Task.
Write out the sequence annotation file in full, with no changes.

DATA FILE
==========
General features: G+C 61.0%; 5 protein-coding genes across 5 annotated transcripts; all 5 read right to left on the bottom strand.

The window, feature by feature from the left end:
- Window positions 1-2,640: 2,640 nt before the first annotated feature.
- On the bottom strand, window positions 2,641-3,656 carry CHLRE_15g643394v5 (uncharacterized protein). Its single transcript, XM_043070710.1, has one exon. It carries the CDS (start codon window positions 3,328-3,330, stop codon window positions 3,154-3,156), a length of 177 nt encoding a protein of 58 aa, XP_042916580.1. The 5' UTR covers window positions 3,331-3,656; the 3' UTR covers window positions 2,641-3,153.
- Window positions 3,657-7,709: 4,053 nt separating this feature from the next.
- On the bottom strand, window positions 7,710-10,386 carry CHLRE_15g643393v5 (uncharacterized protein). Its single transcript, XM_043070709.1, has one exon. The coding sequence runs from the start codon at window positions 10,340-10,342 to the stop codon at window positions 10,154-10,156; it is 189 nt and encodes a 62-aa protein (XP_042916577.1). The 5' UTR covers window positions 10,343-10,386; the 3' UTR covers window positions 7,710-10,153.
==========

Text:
General features: G+C 61.0%; 5 protein-coding genes across 5 annotated transcripts; all 5 read right to left on the bottom strand.

The window, feature by feature from the left end:
- Window positions 1-2,640: 2,640 nt before the first annotated feature.
- On the bottom strand, window positions 2,641-3,656 carry CHLRE_15g643394v5 (uncharacterized protein). Its single transcript, XM_043070710.1, has one exon. It carries the CDS (start codon window positions 3,328-3,330, stop codon window positions 3,154-3,156), a length of 177 nt encoding a protein of 58 aa, XP_042916580.1. The 5' UTR covers window positions 3,331-3,656; the 3' UTR covers window positions 2,641-3,153.
- Window positions 3,657-7,709: 4,053 nt separating this feature from the next.
- On the bottom strand, window positions 7,710-10,386 carry CHLRE_15g643393v5 (uncharacterized protein). Its single transcript, XM_043070709.1, has one exon. The coding sequence runs from the start codon at window positions 10,340-10,342 to the stop codon at window positions 10,154-10,156; it is 189 nt and encodes a 62-aa protein (XP_042916577.1). The 5' UTR covers window positions 10,343-10,386; the 3' UTR covers window positions 7,710-10,153.